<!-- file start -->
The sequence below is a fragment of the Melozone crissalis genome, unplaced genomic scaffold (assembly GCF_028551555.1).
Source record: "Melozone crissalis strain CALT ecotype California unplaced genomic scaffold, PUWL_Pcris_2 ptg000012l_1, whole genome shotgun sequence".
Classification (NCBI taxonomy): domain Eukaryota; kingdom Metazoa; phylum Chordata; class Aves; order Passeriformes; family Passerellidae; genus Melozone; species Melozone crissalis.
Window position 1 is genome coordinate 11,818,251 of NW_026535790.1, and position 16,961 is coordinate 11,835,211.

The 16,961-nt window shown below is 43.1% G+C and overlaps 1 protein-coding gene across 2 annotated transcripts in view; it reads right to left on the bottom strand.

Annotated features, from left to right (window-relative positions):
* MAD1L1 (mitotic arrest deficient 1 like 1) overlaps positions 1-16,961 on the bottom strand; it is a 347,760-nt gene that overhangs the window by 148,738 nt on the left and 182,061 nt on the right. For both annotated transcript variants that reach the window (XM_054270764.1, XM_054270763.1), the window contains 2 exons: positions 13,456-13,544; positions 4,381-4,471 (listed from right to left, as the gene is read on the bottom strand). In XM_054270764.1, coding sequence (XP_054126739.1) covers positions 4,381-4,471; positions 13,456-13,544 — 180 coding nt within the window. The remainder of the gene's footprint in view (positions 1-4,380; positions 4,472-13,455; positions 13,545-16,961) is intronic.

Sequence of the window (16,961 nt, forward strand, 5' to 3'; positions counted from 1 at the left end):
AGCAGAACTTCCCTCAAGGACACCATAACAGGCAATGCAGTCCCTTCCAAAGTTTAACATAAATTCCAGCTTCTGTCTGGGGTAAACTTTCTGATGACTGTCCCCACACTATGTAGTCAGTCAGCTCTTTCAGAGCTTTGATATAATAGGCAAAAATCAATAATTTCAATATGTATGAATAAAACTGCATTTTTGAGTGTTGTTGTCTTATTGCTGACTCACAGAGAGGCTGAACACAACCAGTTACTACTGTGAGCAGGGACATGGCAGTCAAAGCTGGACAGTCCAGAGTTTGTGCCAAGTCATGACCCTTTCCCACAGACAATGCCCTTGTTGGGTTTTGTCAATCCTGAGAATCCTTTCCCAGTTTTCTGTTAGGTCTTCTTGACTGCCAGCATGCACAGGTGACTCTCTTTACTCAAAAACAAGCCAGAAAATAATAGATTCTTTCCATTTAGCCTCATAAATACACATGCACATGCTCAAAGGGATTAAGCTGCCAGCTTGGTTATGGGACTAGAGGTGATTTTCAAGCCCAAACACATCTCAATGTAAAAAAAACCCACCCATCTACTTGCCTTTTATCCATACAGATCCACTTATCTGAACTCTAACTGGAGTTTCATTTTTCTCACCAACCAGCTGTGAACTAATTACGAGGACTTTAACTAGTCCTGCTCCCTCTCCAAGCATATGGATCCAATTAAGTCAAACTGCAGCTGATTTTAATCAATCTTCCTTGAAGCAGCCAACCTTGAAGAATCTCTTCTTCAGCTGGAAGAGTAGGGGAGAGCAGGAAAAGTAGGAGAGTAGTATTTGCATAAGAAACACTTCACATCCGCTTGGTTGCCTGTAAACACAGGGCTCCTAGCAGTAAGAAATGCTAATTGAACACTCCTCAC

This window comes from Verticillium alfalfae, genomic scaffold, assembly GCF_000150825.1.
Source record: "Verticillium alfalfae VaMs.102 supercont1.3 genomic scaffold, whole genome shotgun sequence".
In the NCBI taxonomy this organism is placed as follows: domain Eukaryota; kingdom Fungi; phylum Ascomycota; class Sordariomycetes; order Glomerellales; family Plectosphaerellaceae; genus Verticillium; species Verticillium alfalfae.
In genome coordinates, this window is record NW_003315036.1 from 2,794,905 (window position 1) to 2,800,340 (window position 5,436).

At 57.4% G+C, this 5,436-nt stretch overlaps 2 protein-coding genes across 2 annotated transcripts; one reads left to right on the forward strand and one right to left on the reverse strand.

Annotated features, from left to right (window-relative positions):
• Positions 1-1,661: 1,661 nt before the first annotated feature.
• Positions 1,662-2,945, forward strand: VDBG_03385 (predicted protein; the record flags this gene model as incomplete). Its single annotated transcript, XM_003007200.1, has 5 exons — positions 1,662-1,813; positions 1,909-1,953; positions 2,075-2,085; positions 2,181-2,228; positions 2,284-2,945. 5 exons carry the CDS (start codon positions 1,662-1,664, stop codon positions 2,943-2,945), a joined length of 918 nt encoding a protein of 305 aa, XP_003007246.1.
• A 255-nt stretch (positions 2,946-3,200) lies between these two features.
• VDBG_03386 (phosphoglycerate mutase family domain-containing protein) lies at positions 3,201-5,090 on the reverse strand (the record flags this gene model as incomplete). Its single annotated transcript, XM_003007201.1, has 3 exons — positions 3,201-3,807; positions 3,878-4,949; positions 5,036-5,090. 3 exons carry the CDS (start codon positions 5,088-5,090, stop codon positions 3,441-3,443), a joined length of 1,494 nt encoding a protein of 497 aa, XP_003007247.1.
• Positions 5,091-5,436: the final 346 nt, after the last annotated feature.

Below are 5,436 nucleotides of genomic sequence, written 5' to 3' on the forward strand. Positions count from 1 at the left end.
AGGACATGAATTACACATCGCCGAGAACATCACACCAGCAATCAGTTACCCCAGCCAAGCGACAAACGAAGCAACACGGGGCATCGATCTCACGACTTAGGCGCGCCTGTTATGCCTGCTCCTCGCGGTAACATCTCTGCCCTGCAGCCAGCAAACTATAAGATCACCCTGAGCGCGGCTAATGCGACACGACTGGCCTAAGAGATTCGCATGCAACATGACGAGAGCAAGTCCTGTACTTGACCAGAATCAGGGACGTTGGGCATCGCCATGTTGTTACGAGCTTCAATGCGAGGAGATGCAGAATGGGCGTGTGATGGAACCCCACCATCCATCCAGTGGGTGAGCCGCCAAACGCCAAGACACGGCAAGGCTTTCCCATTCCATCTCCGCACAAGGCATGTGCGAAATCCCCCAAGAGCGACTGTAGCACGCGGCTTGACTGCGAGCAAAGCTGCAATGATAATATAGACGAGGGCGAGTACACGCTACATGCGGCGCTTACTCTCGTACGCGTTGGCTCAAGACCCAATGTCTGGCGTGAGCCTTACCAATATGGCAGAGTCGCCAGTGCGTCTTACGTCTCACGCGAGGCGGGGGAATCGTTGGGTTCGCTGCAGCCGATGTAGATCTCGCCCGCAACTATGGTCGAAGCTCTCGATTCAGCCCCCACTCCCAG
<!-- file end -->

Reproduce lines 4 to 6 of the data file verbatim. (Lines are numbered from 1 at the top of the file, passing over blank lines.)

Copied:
Window position 1 is genome coordinate 11,818,251 of NW_026535790.1, and position 16,961 is coordinate 11,835,211.

The 16,961-nt window shown below is 43.1% G+C and overlaps 1 protein-coding gene across 2 annotated transcripts in view; it reads right to left on the bottom strand.

Annotated features, from left to right (window-relative positions):